As became evident throughout the book, Mancini sees past church vision and strategy, primarily as found in the seeker model, as out of step with the times. These strategies worked in their day but no longer (pp. XXV, 17-26, 46, 137, 147). Mancini is not so much depreciating the vision and strategies of Rick Warren and Bill Hybels (pp. 28-33, XXVI-XXVII) as he is offering an “alternative to classic strategic planning” (p. XXV). The important take away is that if church leaders want to be always on the cutting edge they must be chasing the culture. This means that if Church Unique is presenting the latest and most hip modern church strategy for today, it will be replaced soon by a new system that is more in tune with tomorrow’s culture. Ultimately it is culture, not Scriptures, which determines the direction of the church (more on this at the conclusion of this review).

Church Unique is presented in four parts (see pp. XXVI-XXVII).

  • Part one exposes the nature of the vision vacuum in churches today.
  • Part two clarifies vision. “Clarity is the preoccupation of the effective leaders. If you do nothing else as a leader be clear” (p. 51, cf. pp. 52-55).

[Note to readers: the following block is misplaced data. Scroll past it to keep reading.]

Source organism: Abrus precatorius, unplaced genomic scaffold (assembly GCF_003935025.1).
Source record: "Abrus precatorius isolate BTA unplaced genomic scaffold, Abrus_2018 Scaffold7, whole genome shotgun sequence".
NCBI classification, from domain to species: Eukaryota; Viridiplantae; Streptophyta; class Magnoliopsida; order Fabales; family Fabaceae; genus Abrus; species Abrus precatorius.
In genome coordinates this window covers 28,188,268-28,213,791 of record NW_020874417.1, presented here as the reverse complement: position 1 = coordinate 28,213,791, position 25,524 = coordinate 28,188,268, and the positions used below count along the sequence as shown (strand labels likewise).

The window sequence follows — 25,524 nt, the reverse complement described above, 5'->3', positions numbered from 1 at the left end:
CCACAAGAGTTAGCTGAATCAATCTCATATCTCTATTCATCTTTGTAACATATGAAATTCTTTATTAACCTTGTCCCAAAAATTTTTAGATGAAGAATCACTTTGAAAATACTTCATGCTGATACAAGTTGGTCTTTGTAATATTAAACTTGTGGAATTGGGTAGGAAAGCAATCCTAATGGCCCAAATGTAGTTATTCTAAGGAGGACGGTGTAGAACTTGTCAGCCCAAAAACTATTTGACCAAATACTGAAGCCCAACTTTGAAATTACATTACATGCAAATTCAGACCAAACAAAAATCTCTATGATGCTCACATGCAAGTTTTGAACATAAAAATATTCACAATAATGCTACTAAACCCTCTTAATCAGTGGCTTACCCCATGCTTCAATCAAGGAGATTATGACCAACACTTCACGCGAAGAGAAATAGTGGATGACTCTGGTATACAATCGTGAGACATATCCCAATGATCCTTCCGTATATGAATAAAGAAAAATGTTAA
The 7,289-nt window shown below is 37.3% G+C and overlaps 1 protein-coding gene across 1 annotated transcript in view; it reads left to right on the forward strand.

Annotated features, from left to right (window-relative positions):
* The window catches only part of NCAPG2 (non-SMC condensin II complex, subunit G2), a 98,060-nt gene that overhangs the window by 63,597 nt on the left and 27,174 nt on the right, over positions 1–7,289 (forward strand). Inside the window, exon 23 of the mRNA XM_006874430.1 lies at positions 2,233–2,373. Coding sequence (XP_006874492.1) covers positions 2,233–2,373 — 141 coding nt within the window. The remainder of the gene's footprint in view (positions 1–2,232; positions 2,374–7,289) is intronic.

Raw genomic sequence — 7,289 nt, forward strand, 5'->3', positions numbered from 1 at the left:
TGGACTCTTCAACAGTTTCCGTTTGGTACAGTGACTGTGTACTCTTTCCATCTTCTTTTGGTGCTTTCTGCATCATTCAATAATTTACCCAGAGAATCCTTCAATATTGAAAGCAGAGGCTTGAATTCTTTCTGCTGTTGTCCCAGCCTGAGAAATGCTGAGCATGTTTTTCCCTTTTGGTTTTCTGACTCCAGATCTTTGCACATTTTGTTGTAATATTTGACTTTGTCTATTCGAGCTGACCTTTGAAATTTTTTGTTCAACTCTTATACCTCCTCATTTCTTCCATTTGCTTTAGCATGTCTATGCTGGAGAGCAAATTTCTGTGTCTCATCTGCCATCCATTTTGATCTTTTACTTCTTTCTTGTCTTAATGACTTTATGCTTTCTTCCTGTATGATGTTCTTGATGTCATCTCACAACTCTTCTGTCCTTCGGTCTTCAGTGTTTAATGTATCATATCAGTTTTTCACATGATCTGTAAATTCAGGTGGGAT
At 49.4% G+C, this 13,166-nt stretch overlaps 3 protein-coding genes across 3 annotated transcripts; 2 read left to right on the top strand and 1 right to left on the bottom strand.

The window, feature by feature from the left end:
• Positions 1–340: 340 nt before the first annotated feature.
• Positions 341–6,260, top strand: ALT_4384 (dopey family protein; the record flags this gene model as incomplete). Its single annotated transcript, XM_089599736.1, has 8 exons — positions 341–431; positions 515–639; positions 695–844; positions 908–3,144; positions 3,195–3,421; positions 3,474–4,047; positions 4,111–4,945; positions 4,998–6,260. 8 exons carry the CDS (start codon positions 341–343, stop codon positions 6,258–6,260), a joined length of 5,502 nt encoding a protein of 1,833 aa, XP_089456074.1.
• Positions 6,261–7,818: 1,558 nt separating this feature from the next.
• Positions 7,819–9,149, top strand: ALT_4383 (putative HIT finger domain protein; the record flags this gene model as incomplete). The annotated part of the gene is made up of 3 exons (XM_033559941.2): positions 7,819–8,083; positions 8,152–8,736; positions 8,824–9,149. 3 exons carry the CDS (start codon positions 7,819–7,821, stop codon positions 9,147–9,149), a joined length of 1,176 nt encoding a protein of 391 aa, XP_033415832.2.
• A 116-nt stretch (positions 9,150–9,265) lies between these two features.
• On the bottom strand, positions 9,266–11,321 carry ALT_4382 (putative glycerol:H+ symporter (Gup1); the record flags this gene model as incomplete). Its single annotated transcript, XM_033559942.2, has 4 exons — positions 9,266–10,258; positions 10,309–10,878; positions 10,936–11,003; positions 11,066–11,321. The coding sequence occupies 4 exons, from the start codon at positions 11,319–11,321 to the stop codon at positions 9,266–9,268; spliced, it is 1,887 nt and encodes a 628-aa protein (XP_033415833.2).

• Part three offers five components that will articulate vision which are unique to a given church.
  • Part four teaches leaders how to advance their vision.

This reviewer found it interesting how often the author criticized the ideas and strategies of the past church marketers and replaced them with his ideas and strategies, merely changing the terms. He rejects the vision statement of the church growth era then offers his own (pp. XXV, 19-22, 28). He rightly depreciates the leadership conference era (p. XXVI) but in essence replaces it with the church consultant era. He often downplays the “nickels and noses” number game as a measure of success (pp. 23, 34, 37, 80, 105, 193, 220) but then touts Andy Stanley’s “clarify the win” principle that is all about numbers (pp. 38, 65). He replaces the vision, mission and purpose statements of the past with “kingdom concepts and vision frame” (pp. 84, 166) and “developing your own brand” (p. 237), via snappy logos and strategy icons (pp. 237-242) and use of secular marketing firms (pp. 223-224, cf. pp. 65-66, 93).